Racing To The Grave: 3 Reasons Americans Die Earlier Than Our Peers

in Left Wing Nation by

According to a new study released by The Journal of the American Medical Association, Americans on average are dying some 2.2 years sooner compared to the lifespan of citizens of our peer countries in the rest of the developed world. The stand out reasons why? Guns, drugs, and automobiles (I know, it sounds like a bad sequel to Planes, Trains, and Automobiles). These three causes alone accounted for 48 percent of the gap for men compared to other men among our peer nations, and 19 percent of the gap for women.

Vox has a more in-depth break down of these drivers and the causes behind them but what really stood out about guns was a 1999 study by UC Berkeley’s Franklin Zimring and Gordon Hawkins. The study showed thanks to our much higher gun ownership rate per capita and our extraordinarily lax gun laws, even though property crimes during the comparison period between New York and London were comparable, the crimes in NYC were likely to be 54 times as deadly as those in London, thanks to the differences in access to guns.

As for drugs, Vox put together a helpful chart from the annual review of public health that lays out the rise of our Opioid epidemic here in America.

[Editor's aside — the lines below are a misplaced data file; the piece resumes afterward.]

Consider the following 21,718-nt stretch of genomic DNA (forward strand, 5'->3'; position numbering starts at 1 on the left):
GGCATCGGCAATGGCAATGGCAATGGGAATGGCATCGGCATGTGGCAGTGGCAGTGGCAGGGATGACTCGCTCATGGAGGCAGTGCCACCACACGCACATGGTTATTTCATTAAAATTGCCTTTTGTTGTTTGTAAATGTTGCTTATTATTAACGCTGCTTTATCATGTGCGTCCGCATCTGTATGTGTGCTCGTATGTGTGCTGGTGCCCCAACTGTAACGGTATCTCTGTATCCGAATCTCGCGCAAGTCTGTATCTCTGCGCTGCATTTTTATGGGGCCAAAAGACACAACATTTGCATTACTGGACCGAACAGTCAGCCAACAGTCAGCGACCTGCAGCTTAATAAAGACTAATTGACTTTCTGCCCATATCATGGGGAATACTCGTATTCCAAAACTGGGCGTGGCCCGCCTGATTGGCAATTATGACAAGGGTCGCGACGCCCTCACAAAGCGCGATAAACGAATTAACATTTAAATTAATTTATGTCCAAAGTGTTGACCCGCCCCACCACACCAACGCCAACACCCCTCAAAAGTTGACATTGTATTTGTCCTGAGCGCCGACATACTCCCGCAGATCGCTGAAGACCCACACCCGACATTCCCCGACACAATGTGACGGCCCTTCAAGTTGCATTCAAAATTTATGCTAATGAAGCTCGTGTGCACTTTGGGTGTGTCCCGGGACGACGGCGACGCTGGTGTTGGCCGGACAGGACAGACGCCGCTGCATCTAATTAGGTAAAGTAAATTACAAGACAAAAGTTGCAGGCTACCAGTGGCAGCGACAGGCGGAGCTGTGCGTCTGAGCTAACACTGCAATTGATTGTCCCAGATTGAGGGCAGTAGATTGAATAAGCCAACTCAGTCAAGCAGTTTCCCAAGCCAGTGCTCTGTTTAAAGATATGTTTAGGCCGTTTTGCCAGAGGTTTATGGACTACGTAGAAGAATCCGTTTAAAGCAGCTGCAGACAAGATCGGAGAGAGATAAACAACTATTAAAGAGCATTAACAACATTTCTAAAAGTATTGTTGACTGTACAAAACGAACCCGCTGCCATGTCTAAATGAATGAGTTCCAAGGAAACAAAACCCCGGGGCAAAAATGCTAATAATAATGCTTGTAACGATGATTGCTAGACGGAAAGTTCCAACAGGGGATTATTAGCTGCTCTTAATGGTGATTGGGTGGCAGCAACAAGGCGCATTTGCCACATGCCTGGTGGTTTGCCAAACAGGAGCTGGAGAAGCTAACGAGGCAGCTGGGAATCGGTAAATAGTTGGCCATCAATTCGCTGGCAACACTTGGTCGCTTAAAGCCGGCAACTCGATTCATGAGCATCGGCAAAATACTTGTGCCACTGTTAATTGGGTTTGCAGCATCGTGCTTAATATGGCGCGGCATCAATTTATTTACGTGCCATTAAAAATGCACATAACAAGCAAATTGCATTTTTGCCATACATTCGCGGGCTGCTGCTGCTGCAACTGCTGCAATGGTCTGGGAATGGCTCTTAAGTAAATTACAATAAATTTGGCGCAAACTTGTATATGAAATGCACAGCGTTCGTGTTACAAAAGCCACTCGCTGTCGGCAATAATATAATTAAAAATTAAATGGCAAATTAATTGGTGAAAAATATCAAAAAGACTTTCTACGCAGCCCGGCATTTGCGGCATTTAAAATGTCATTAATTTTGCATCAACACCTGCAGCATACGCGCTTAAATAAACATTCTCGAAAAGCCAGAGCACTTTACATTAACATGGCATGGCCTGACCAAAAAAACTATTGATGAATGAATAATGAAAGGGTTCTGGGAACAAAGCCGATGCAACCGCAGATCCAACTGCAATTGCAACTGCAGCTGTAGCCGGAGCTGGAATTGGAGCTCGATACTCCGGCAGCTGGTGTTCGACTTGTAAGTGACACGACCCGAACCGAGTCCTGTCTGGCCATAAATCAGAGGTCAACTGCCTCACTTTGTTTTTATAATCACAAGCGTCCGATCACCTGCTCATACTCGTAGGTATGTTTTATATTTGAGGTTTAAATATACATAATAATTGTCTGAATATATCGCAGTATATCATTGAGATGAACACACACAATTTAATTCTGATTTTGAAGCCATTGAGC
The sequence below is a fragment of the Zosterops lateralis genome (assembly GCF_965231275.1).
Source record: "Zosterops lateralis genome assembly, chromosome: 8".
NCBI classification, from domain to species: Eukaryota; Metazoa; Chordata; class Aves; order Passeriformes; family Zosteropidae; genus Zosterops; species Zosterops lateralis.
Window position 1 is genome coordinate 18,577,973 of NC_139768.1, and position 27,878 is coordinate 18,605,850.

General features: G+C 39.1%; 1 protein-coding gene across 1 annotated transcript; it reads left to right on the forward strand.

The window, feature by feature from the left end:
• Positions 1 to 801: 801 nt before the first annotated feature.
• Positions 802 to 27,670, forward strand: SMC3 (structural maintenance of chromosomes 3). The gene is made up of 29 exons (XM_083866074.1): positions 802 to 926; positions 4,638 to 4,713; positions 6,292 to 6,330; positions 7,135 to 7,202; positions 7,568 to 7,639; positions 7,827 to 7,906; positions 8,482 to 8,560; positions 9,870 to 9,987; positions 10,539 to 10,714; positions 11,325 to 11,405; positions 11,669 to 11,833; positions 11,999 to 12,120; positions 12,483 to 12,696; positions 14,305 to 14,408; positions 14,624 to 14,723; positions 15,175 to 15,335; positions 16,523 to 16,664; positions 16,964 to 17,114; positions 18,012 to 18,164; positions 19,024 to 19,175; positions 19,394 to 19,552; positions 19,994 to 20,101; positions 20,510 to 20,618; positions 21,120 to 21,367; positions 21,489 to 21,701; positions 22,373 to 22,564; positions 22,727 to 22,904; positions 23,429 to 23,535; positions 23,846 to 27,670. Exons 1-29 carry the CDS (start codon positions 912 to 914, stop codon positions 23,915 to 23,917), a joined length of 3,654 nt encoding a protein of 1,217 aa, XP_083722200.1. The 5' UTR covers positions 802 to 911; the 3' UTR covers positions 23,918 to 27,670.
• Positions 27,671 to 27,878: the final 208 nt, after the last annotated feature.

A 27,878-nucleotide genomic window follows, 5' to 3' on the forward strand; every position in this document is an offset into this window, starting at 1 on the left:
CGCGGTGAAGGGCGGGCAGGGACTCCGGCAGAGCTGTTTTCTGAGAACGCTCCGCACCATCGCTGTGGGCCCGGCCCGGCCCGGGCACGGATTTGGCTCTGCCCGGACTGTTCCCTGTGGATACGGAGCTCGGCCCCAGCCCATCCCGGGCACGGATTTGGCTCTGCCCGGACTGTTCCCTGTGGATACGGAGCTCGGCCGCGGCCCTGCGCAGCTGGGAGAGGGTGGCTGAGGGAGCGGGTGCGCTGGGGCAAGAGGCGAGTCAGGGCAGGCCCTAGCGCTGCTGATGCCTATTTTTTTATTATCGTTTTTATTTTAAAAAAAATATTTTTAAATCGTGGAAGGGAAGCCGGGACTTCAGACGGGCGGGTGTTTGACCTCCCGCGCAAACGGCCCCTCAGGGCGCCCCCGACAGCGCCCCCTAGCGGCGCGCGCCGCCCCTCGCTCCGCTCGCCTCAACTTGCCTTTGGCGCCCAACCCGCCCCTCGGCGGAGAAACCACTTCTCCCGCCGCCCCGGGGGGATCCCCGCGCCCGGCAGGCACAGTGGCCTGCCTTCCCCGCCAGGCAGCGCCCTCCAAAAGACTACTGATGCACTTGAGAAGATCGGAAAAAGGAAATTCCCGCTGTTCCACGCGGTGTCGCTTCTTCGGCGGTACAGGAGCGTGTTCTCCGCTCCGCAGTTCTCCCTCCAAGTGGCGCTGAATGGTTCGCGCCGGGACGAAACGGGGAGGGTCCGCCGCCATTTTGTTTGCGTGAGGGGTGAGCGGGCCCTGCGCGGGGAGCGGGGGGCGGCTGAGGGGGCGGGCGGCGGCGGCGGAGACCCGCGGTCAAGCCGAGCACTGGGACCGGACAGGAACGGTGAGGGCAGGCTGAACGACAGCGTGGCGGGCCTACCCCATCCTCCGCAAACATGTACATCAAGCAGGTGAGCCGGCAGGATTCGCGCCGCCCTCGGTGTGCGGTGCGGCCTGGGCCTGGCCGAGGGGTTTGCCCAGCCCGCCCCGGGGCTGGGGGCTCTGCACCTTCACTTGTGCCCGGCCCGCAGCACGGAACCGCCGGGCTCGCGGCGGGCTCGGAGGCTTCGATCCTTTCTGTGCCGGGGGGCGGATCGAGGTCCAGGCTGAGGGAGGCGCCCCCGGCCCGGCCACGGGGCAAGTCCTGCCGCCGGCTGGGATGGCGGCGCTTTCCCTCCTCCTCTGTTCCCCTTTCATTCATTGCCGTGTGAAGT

Annual Review Of Public Health

According to the Vox article, policy makers and regulators were far too slow to respond to the crises and largely bought into big pharma’s misleading statements about the safety of their products. And while the big PhRMA companies were raking in big profits, thousands upon thousands of our fellow Americans had become addicted, seen their lives and health ruined, fallen into destitution and crime, and many have now died as a result of this negligence.

Finally, you can thank the American love affair with the automobile and our unchecked urban sprawl for our higher automobile fatality rate. Our peers in Europe and Asia have largely had different public policies than us that encouraged higher density and smarter development, public transport, cities and common spaces that are friendlier to walking and cycling, and much greater development and use of inter-city high-speed rail services compared to our own largely antiquated and our under utilized rail services.

While there are many things to take pride in about this great nation of ours, these areas of “American Exceptionalism” are not among them. If we want to leave a better country and life for our children it is far past time we start summoning our better angels and living up to our best ideals, instead of our worst stereotypes.


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